Saturday, July 24, 2010

An Expensive Noodle Adventure to Green Tray – April 11, 2010

Jimmy and I passed by Green Tray at least a dozen times before we finally tried it out because we couldn’t tell what kind of cuisine it served. I thought they were one of those cafeteria-style restaurants. I was very surprised to learn that it was actually a pan-Asian restaurant, serving a range of Asian dishes from sushi to Taiwanese beef noodle soup.

Wonton noodle soup

Unsure of what to order, I decided upon the wonton noodle soup. Although the broth was clear and the wontons huge, I was disappointed with my lunch. The chow mein noodles were overcooked, which was their first major mistake. Secondly, the broth was bland and under-seasoned. It tasted like a vegetable broth, but coupled with the soggy noodles, the entire dish was blah.

Wonton noodles soup closeup

The wontons weren’t very flavourful either. In fact, they tasted like the frozen types that Christine likes to buy. In the end, I ate less than half of the bowl and had to give up.

Spicy beef noodle soup

Jimmy saw beef noodle soup on the menu and couldn’t resist ordering it. He’s been eternally hopeful in finding a worthy replacement for his former favourite, Mr. Sun’s Noodle House. As you can see, the noodles were unadorned with any greenery whatsoever.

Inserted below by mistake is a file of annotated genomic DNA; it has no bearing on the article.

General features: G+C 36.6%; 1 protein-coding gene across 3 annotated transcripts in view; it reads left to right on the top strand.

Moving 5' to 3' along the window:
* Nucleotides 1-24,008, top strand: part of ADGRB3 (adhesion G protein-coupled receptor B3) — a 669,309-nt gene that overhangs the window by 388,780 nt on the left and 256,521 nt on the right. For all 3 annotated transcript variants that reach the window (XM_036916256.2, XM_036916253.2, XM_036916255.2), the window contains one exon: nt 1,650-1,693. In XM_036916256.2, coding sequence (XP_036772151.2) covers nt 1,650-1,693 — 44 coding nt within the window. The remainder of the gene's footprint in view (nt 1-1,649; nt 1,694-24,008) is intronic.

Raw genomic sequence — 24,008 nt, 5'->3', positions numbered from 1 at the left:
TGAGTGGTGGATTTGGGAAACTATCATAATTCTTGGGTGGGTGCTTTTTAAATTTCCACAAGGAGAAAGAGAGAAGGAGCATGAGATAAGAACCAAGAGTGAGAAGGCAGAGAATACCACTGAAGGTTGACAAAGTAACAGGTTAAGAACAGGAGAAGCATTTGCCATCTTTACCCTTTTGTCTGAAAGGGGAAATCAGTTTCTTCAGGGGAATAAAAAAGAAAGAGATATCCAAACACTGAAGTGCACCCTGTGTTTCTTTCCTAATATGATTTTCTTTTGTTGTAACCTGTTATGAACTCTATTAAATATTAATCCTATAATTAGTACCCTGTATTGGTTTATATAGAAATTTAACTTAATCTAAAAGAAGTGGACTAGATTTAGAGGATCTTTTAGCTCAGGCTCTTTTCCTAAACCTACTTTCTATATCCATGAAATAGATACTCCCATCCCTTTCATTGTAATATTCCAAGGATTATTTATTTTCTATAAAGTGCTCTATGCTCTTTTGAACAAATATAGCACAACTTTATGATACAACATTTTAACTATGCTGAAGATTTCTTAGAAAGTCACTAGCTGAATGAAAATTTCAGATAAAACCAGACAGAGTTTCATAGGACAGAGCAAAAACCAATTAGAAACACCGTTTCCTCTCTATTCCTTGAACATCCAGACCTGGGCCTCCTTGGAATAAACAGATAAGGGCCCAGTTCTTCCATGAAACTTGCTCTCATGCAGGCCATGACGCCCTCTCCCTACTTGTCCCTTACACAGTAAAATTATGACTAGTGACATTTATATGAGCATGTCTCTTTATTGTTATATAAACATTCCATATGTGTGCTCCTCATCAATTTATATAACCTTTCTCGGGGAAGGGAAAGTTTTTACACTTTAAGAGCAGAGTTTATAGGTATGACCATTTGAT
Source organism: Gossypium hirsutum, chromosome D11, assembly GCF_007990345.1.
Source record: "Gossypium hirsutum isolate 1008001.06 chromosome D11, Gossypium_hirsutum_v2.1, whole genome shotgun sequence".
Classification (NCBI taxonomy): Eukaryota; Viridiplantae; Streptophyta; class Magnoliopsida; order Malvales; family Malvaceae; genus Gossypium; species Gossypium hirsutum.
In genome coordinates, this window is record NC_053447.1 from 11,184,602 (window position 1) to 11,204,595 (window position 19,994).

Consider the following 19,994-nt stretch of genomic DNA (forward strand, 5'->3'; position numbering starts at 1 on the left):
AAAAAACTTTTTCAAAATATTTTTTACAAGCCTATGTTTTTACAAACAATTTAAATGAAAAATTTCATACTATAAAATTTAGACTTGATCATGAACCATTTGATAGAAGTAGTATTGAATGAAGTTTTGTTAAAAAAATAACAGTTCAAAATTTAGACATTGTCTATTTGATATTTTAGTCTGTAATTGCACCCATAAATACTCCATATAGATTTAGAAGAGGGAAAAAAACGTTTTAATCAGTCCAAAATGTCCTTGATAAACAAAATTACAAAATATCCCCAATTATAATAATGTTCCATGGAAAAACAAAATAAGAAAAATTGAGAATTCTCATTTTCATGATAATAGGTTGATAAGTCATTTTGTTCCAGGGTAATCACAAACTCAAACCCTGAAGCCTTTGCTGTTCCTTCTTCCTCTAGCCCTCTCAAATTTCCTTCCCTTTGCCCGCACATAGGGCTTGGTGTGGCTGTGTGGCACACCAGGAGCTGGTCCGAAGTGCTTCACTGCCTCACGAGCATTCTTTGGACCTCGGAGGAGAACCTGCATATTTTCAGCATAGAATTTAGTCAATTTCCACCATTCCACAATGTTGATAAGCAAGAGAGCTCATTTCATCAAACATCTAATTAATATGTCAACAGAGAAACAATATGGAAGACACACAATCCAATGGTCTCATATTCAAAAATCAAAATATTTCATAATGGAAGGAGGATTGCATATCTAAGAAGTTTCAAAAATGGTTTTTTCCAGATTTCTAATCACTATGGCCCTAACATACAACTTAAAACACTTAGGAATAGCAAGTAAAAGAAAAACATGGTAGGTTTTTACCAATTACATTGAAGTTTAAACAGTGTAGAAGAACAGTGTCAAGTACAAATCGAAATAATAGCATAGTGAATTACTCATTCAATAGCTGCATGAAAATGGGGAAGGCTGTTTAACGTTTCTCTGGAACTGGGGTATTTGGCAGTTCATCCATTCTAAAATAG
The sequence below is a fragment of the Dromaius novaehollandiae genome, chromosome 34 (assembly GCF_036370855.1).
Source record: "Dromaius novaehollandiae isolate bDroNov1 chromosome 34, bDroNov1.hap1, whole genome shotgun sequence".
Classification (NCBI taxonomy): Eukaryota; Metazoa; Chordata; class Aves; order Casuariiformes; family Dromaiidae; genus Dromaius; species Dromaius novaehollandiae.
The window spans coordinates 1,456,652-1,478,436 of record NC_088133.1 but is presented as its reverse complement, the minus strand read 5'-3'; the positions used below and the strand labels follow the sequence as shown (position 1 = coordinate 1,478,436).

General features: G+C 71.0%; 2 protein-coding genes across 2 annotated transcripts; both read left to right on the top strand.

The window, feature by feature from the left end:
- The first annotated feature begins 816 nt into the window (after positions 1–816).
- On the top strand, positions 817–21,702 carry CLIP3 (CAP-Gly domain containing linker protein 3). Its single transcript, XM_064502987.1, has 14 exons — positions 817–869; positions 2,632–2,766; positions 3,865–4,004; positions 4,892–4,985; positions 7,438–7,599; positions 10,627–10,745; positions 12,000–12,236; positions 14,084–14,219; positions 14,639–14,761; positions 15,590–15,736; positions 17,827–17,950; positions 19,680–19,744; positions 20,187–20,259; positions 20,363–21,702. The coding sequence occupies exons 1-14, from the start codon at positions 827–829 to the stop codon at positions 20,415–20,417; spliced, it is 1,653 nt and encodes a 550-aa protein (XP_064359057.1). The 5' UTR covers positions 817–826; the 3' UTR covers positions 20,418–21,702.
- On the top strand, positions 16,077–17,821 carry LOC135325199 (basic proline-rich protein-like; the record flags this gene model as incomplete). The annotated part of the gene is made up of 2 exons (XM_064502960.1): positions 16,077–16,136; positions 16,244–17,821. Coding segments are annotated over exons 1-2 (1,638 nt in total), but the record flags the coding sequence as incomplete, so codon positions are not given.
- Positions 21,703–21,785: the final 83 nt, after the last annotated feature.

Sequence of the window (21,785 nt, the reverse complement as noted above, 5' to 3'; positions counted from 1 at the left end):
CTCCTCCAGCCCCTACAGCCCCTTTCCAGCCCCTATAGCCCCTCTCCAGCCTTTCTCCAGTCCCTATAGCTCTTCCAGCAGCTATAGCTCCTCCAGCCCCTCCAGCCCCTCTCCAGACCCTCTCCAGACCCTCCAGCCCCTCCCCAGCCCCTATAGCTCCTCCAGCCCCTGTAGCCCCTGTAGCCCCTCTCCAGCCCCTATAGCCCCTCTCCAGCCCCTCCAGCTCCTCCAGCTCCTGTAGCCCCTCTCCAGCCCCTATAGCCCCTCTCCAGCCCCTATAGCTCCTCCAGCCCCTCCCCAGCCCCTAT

Spicy beef noodle soup closeup

Again, the noodles were overcooked and limp. In the close-up, you can see that they were practically translucent. The beef chunks, however, were incredibly tasty. Just thinking about them makes me salivate. The spiced flavour was deeply concentrated in every tender piece, but alas, there weren’t enough cubes of beef for the both of us. We both agreed that their soup came close to Mr. Sun’s gloriously spicy broth, but it still fell short. It has the potential to be awesome.

Bubble tea

The real star of the menu is the bubble tea. It aced all of Jimmy’s criteria for a truly delicious bubble tea: good tea, soft and chewy tapioca pearls, not too sweet, and icy cold. I loved it. It rivals Ten Ren’s bubble tea in Toronto. The only drawback is the price. I’ve forgotten how much we paid for two large bubble teas, but I remember balking at the bill.


In total, we spent nearly $40.00 for lunch – totally unacceptable for two bowls of noodles, xiaolongbao (not pictured because it was unremarkable) and bubble tea. I wouldn’t visit again, unless I was having some SERIOUS cravings for bubble tea.

Green Tray on Urbanspoon

Saturday, July 17, 2010

Our Last Trip to Arisu – March 2, 2010

After a bad first impression, Jimmy and I came to love Arisu, located on Division and Queen.


We started with an ice-cold Sapporo beer. It’s a Japanese beer, but its light, clean flavour pairs wonderfully with Korean food. Just make sure that you finish it before it gets warm. This beer becomes completely undrinkable when it’s room temperature.

Assorted banchan